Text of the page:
When the Defense Advanced Research Projects Agency was working on Unmanned Aerial Vehicles (UAV) and Unmanned Combat Aerial Systems (UCAS,) there was a huge technology range of options-as well as price points-being pursued that included low visibility and borderline stealth technology requirements and specifications. Producing an air vehicle that meets the government technical specification standard for “stealth” vice “low visibility” is a measurable manufacturing criterion-a metric-that less than a handful of manufacturers have the capability to produce-which can become blatantly obvious when testing is done on a vehicle that can’t meet the specification and requires “directed sub-contractors” adept in the technology and fabrication to achieve the standard.

Not unlike having a general contractor working on something in your home and needing to bring in a specialist to work crown molding…If you think it is expensive hiring a contractor who specializes in these techniques, think about how much more it costs as a “redo” when you are sitting there staring at the surveillance results and trying to achieve the threshold detection decibel figures specification as you calculate how much of that XX million dollars is left that you saved going with the lower bidder: yikes (which actually happened about a decade after the topic of this series where the NRO and IC spent about 20 times that one billion dollar savings achieved through the FIA award…!)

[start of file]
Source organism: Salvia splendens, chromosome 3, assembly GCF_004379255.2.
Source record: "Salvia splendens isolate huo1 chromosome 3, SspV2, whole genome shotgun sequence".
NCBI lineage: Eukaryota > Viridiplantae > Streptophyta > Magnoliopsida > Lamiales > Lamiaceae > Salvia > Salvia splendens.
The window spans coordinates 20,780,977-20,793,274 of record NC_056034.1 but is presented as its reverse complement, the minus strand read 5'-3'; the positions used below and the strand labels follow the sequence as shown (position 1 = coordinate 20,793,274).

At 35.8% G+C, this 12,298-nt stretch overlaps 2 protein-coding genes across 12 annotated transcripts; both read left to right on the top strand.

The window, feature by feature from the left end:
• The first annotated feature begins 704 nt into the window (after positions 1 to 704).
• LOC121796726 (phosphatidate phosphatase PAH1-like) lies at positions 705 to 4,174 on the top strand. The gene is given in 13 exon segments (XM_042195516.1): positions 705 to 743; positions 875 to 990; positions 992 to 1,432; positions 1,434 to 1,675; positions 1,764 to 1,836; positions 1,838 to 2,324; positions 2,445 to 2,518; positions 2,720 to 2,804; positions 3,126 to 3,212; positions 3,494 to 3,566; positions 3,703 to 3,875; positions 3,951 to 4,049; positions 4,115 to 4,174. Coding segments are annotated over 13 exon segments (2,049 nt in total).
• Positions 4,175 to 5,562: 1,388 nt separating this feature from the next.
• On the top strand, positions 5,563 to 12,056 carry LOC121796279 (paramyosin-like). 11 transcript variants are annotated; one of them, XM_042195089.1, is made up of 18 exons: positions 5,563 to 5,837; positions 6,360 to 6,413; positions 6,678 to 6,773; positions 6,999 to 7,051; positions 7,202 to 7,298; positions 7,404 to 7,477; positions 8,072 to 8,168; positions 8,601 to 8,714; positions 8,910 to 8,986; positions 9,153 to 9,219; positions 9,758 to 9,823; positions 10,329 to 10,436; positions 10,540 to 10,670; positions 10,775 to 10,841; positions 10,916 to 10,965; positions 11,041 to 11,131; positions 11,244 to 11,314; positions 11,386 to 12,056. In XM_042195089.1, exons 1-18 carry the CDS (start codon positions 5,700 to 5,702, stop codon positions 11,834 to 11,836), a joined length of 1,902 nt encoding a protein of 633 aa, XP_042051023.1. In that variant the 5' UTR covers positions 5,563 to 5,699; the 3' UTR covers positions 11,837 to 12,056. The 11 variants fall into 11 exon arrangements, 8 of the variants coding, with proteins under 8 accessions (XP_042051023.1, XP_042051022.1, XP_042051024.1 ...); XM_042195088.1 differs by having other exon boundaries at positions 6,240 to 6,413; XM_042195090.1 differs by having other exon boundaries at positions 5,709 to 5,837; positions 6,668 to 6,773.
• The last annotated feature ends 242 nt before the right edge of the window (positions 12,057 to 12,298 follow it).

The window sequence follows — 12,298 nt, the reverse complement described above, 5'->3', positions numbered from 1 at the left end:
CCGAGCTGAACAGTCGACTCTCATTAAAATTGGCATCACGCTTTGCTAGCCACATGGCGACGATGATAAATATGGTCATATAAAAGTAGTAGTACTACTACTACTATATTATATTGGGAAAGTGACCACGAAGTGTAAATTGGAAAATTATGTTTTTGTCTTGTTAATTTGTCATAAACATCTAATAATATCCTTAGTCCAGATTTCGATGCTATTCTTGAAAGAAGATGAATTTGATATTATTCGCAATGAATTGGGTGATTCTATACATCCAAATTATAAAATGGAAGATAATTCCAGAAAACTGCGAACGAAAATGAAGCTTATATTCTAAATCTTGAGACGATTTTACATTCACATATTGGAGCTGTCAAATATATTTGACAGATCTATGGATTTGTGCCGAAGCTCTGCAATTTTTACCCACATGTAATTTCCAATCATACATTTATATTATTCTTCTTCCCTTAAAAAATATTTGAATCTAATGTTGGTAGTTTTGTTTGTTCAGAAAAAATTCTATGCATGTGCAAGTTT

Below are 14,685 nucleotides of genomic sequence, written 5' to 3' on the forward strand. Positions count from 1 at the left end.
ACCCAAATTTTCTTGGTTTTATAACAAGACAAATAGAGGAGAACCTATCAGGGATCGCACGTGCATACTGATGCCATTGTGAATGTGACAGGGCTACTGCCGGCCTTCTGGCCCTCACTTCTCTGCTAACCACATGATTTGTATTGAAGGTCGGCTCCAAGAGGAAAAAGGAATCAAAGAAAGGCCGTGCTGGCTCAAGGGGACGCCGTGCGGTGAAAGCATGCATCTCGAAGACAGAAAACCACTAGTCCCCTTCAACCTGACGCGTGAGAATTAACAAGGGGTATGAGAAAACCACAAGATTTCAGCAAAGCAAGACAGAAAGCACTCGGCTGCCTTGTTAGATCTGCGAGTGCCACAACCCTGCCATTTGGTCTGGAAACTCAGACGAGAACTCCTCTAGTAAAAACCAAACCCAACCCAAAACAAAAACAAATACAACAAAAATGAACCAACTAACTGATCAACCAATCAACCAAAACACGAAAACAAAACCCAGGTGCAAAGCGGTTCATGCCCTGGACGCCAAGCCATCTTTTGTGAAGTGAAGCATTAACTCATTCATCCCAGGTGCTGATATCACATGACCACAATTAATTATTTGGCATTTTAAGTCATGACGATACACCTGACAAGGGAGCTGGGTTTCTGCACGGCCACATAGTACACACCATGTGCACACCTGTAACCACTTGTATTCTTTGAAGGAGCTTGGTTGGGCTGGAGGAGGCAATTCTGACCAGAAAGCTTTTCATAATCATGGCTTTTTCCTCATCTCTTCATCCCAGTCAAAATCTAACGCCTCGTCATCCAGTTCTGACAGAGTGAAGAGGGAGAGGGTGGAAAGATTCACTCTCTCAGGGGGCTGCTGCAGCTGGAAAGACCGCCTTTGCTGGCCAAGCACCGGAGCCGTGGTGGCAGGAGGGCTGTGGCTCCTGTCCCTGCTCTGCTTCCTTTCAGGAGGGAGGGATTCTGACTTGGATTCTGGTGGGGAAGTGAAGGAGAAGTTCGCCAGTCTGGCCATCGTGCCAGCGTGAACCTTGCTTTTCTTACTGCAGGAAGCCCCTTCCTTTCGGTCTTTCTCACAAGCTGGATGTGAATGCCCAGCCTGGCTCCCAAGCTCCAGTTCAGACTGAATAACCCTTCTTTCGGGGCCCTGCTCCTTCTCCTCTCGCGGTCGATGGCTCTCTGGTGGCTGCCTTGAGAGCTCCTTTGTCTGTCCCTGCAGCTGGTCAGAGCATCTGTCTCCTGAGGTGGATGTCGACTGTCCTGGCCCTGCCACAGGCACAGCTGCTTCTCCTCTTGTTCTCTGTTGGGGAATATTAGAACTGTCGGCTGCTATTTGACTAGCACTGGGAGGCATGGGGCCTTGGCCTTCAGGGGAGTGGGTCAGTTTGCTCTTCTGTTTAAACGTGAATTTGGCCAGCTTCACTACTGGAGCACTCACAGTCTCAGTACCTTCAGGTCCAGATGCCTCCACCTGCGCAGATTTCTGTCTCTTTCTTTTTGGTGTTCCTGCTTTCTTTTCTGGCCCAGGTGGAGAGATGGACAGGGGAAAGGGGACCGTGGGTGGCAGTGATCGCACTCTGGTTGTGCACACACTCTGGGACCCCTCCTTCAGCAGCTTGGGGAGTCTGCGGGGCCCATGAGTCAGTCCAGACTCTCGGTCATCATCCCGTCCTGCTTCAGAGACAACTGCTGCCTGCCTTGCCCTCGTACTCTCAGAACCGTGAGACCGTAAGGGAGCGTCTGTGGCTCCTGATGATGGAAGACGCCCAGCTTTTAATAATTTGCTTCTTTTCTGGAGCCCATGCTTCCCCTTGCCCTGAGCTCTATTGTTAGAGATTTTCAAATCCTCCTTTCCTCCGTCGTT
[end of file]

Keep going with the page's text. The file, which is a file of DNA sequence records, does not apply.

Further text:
The other major item I’ve touched upon as a parallel or linked “disaster” was the engineering of the ground by the National Imagery and Mapping Agency/National Geospatial-Intelligence Agency (NIMA/NGA,) GEOSCOUT Contract Program (GEOSKUNK.) Disaster is a strong word. If you have a better one considering NIMA was a key participant in just about every FIA requirements, concept of operations and discussion meeting from 1996 to present-specifically oversaw the writing of the community requirements documentation and conducted the GEOSKUNK procurement action fueled by 1.5 billion dollars provided by congress for the Tasking, Processing, Exploitation and Dissemination (TPED) Assessment Plan (TAP,) Modernization Plan (TAP MOD Plan) to build the corresponding FIA ground architecture-send it to me and I will start using it: it better be good!

Those two aspects of my series-but primarily caused by FIA optical component schedule delays-had a book-end or spawned a companion effort to do clean-up on aisle seven known as the Director of Central Intelligence (DCI) George Tenet tasked Gap Study Mitigation Plan (GAP Study) conducted from ~8 July-18 October 2002, which resulted in alternatives to relying on Boeing to solve the optical schedule problem which later resulted in their termination and the award of the optical portion being made to LMC in 2005.

Additionally-what has extended this series into a book-which is what I told Infantry guy when he first suggested I take this project on-myriad program management and personnel issues exist to explain how and why the government is so bad at delivering these big programs, but we often focus on the what and not the why, never mind the other close cousins (like the who, where, when and how.)